About half of 36 fish stocks in the Northwest Atlantic Ocean, many of them commercially valuable species, have been shifting northward over the last four decades, with some stocks nearly disappearing from U.S. waters as they move farther offshore, according to a new study by NOAA researchers.
Their findings, published in the journal Marine Ecology Progress Series, show the impact of changing coastal and ocean temperatures on fisheries from Cape Hatteras, N.C., to the Canadian border.
Janet Nye, a postdoctoral researcher at NOAA's Northeast Fisheries Science Center (NEFSC) laboratory in Woods Hole, Mass. and the lead author of the study, looked at annual spring survey data from 1968 to 2007 for stocks ranging from Atlantic cod and haddock to yellowtail and winter flounders, spiny dogfish, Atlantic herring, and less well-known species like blackbelly rosefish. Historic ocean temperature records and long-term processes like the Atlantic Multidecadal Oscillation and the North Atlantic Oscillation dating back to 1850 were also analyzed to put the temperature data into context.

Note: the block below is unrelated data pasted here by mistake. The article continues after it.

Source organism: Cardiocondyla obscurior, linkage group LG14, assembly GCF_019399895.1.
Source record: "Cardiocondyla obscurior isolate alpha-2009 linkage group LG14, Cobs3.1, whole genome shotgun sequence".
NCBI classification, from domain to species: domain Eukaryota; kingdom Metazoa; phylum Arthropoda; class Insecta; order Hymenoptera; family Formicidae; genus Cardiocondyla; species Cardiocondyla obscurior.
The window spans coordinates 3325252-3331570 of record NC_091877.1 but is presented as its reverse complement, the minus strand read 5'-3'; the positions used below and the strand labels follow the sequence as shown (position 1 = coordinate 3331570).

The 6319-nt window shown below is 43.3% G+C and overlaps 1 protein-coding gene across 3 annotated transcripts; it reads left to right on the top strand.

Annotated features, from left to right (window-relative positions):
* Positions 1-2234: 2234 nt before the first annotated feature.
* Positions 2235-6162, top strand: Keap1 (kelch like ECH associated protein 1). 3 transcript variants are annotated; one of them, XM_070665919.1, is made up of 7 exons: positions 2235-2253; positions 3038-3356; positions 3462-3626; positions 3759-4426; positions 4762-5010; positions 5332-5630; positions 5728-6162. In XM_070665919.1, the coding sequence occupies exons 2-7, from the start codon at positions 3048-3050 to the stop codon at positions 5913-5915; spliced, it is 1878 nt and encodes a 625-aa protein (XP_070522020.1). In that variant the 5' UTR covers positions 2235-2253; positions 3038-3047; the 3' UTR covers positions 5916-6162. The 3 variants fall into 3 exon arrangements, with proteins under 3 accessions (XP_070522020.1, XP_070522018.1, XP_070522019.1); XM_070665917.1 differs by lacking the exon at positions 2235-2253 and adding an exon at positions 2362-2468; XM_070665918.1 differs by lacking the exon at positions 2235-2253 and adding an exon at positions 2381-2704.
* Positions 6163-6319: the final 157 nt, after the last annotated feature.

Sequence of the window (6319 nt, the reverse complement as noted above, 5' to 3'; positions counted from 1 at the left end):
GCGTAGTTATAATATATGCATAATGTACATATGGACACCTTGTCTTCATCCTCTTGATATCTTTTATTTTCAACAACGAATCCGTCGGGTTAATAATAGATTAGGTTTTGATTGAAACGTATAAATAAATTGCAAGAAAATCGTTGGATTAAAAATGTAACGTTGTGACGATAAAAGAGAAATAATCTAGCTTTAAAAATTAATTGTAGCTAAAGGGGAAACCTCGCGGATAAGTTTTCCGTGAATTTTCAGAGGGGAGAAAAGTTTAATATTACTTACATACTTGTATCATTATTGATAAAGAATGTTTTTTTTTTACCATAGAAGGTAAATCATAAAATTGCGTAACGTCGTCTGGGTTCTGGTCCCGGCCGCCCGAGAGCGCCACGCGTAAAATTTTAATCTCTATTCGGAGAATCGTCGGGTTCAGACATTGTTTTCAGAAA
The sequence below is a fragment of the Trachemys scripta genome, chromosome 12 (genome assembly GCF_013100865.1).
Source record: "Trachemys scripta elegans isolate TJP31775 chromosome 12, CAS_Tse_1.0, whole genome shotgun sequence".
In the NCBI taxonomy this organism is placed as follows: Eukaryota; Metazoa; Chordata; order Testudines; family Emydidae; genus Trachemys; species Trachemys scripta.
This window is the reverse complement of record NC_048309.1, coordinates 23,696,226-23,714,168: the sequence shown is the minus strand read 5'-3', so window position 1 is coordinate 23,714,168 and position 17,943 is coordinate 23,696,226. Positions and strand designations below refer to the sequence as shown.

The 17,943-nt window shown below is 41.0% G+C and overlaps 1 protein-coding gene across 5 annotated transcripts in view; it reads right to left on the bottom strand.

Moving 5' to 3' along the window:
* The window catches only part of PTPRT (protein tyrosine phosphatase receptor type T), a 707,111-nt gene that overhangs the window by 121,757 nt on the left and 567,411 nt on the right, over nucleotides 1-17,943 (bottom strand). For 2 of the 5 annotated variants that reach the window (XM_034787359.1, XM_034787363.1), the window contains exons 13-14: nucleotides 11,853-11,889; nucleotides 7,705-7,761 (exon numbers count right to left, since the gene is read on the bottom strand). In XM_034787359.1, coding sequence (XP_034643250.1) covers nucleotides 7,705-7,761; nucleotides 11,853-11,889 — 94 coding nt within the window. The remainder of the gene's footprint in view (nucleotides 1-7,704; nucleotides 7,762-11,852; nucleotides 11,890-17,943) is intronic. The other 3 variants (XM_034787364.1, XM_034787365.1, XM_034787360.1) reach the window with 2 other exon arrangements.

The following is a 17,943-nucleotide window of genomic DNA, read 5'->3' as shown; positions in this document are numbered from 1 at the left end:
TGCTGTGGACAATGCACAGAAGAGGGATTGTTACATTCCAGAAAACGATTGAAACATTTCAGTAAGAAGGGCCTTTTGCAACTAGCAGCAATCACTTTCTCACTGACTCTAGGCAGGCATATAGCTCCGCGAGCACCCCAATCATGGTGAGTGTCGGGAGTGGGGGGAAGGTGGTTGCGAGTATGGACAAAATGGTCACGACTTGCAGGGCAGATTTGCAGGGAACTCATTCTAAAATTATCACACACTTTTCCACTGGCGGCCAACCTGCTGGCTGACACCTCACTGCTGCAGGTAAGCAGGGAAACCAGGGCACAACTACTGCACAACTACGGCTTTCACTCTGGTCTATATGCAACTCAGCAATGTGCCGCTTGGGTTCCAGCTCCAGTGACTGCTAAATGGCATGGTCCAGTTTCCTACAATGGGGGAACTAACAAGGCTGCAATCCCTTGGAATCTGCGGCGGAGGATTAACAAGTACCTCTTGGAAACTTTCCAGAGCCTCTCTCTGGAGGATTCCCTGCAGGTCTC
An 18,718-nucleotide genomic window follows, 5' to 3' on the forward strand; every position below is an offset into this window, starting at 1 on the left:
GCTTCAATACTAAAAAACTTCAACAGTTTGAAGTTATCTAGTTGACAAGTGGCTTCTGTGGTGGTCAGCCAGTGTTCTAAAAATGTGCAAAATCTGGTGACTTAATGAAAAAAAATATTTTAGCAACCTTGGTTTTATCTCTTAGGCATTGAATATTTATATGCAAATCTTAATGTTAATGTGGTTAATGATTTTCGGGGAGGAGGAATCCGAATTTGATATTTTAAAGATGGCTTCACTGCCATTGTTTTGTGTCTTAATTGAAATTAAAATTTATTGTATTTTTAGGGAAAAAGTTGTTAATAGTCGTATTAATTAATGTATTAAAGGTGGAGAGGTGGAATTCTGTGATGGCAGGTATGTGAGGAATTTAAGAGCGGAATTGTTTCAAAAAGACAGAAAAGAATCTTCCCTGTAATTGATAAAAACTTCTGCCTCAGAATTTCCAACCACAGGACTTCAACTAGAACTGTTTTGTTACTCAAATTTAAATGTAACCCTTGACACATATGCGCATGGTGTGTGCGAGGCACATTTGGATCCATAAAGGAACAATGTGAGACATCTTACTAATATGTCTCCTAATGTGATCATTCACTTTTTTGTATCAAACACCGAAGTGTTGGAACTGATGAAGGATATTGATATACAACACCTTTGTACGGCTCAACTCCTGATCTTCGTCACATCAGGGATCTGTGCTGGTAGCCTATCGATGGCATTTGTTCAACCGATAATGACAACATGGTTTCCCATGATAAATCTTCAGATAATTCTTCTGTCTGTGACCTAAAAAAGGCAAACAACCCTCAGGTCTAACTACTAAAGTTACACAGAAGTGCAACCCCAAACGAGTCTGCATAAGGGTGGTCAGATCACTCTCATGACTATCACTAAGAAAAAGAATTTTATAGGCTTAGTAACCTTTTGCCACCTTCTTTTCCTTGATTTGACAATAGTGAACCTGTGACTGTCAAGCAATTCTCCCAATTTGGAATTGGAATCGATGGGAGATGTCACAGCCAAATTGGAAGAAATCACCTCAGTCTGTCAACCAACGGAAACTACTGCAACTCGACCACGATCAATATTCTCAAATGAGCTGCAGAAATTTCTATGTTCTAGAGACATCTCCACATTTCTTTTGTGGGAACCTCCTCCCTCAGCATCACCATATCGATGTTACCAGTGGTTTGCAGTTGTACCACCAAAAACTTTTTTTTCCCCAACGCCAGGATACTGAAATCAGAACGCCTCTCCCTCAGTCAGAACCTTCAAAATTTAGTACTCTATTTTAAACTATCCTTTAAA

"During the last 40 years, many familiar with have been shifting to the north where ocean waters are cooler, or staying in the same general area but moving into deeper waters than where they traditionally have been found," Nye said. "They all seem to be adapting to changing temperatures and finding places where their chances of survival as a population are greater."
Nye and coauthors Jason Link, Jonathan Hare and William Overholtz of NEFSC selected the 36 species to study because they were consistently caught in high numbers in the Center's annual spring bottom trawl survey. They also represented a wide range of taxonomic groups, and were known to be commercially or ecologically important. NEFSC, headquartered in Woods Hole, conducts annual spring and fall trawl surveys and has the world's longest time series of standardized fishery population data.
|Contact: Shelley Dawicki|
NOAA Fisheries Northeast Fisheries Science Center